We will get through this, together. The Government must take responsibility for providing all the resources and equipment the NHS needs, including vital PPE, for communicating the message on social distancing clearly to the public, and for enforcing it robustly. I welcome the new, more stringent measures announced yesterday – however, as Mike Ashley has shown, there’s still room for people to exploit it.
As a country, we must do what will save the most lives. That’s true of the Government, people across the country, and medics on the frontline.
The faster we get on top of this disease, the faster our society will be able to tackle this virus, and fewer lives will be lost. If we all work together, keeping our communities safe, we can and we will save lives.
Sports Direct has shown exactly what not to do during this pandemic. If we’re to beat coronavirus, we have to be selflessThere seems to be a view amongst some under-70s, that coronavirus doesn’t really affect them and they don’t need to worry too much about it. I’ve listened to 69-year-olds tell me that because they themselves are fit and healthy, that it couldn’t possibly happen to them. Having just done a shift as a doctor in A&E over the weekend, I want to take this opportunity to warn people that this virus does not discriminate by age.
It was deeply, deeply eye-opening. Previously healthy people in their thirties and forties were seriously ill, some of them on ventilators. Being young does not grant you immunity to this disease. The symptoms of Covid-19 at its worst, are horrific. There can be no room for complacency.
Our health service is facing an unprecedented crisis. There is a limited amount of vital equipment, including personal protective equipment for healthcare workers and precious ventilators. Every extra person in hospital requiring treatment means there are fewer resources available for others.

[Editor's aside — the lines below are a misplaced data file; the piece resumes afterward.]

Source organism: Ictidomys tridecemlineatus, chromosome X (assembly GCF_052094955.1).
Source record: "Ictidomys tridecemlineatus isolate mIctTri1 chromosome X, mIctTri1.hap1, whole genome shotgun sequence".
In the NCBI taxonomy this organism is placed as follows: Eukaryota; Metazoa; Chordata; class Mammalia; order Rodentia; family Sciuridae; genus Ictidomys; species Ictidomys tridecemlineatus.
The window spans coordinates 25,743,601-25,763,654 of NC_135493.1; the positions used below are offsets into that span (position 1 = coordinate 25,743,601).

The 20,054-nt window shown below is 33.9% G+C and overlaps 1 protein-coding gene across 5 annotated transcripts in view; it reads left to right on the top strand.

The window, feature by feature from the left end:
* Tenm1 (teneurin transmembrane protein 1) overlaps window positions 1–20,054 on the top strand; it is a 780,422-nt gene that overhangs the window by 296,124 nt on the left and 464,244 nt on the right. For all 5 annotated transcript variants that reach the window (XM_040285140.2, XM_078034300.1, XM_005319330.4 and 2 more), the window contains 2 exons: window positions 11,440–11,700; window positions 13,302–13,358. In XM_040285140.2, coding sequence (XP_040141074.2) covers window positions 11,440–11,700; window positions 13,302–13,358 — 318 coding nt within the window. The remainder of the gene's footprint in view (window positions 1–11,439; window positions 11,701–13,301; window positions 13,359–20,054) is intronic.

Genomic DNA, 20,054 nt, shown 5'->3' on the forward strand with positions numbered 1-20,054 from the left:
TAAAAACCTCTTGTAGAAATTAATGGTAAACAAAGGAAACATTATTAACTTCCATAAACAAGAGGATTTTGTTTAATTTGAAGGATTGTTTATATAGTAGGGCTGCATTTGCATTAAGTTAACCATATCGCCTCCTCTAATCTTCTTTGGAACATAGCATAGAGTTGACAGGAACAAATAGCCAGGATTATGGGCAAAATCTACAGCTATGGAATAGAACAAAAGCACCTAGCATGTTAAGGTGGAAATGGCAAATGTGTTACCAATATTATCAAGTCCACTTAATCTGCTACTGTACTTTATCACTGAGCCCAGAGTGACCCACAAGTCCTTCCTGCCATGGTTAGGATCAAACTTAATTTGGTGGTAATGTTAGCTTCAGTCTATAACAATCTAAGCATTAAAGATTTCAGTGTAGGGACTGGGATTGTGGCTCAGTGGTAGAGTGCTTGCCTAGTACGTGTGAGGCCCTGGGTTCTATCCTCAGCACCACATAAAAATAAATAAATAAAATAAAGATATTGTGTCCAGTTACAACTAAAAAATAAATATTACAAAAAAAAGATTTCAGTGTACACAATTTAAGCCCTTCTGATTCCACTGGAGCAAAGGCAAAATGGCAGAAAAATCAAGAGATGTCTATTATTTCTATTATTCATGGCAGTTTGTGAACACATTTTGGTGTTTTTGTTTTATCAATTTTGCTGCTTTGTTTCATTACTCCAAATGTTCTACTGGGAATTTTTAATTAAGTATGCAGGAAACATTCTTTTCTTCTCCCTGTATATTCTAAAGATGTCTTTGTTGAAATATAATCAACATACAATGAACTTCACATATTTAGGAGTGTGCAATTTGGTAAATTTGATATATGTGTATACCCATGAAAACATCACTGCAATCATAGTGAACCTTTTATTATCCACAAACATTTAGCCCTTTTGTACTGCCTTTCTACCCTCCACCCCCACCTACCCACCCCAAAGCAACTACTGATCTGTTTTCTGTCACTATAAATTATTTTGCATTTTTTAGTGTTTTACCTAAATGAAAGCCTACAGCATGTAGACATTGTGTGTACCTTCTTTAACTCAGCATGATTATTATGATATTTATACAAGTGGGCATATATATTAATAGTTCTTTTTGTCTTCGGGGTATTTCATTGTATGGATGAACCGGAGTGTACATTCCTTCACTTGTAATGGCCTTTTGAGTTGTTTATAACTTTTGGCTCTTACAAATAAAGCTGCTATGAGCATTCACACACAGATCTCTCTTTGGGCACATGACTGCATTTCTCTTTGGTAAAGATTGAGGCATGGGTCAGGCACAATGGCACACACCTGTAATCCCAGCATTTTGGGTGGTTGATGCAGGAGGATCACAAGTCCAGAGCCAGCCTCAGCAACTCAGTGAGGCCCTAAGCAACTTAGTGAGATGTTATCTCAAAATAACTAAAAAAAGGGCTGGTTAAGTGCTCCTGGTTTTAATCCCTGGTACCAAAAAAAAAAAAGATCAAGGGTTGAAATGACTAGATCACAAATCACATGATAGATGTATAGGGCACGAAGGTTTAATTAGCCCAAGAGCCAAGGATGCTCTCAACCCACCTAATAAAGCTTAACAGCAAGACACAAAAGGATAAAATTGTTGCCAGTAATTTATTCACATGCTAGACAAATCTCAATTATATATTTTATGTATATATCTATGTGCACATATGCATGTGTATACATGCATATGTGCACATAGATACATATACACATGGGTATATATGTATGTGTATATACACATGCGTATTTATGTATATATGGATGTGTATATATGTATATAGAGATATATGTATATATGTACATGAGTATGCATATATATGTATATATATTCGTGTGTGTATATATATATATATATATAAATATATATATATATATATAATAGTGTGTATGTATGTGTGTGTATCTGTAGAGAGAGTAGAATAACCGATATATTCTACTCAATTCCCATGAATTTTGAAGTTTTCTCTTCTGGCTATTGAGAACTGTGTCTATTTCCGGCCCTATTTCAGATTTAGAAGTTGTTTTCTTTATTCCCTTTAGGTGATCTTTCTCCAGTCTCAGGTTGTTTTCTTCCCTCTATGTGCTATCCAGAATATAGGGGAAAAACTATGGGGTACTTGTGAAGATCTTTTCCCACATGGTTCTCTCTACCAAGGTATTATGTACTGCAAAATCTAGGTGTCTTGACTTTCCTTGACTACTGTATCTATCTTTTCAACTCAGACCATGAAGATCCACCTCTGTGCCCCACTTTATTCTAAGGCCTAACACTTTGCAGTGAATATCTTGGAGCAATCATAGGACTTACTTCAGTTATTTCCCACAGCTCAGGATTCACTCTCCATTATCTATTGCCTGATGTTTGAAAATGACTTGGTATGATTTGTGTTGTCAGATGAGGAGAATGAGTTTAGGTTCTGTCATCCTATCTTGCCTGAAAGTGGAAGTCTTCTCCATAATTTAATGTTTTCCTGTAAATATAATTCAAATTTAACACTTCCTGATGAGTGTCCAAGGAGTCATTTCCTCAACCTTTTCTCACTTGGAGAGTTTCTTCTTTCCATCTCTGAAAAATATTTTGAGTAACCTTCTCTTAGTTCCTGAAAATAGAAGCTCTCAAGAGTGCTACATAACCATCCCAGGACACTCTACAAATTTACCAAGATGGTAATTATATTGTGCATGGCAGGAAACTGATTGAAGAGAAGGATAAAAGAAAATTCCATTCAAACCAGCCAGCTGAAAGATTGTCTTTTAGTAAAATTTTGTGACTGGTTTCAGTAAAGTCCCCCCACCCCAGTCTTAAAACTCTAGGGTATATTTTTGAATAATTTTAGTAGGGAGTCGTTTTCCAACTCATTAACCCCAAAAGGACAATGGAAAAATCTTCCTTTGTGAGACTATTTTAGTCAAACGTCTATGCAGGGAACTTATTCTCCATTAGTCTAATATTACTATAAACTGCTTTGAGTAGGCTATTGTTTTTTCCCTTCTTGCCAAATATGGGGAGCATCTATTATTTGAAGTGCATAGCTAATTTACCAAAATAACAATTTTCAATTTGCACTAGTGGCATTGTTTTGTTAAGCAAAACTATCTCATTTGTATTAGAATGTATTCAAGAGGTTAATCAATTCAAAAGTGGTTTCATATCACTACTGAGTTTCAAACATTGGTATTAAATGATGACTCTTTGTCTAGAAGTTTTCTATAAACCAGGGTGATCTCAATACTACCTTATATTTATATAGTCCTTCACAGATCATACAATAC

London Covid-19 doctor says soon staff will be forced to choose whose life to saveRosena Allin-Khan, a Labour MP and A&E doctor, reveals ‘heart-wrenching’ decisions facing hospital workers
Rosena Allin-Khan, the Labour MP for Tooting and an A&E doctor, is still working regular shifts. On Sunday she worked at St George’s hospital in her south London constituency. She explains how the coronavirus pandemic has affected staff:
I’ve been an A&E doctor for 15 years, and I’ve never seen anything like this before. The departments are quieter because people are staying away from hospital, but the patients are sicker. We’re seeing a distinct rise in the numbers coming in with respiratory symptoms, who are testing Covid-19 positive.
On Sunday, very early in the morning, the entire resuscitation department, where the absolute sickest patients go, was full to capacity with patients with breathing difficulties. We had to move other very ill patients to the paediatric resuscitation area to keep them safe.
This is only set to get worse. We’re seeing patients now who would have only contracted the virus two weeks ago. In the coming 10 days we expect the entire A&E department will be taken up with suspected Covid-19 patients.
Doctors and nurses are brave, and the A&E department is known for being on the frontline and high risk, but there’s a palpable fear among staff for three reasons. Firstly, they’re frightened for their own health and those of the people they love. When I finished my shift yesterday, which was Mother’s Day, I came back to the house and I couldn’t touch or hug my two little girls until I put all my clothes in the wash and had a shower.
The second reason is that staff expect, very soon, potentially to have to make heart-wrenching choices about whose life can be saved if we don’t have enough ventilators. That goes counter to everything you’ve ever learned as a doctor or nurse – to make life-and-death decisions, where we could possibly have saved every one of those people, is unimaginable. This is what our colleagues in Italy are living through now.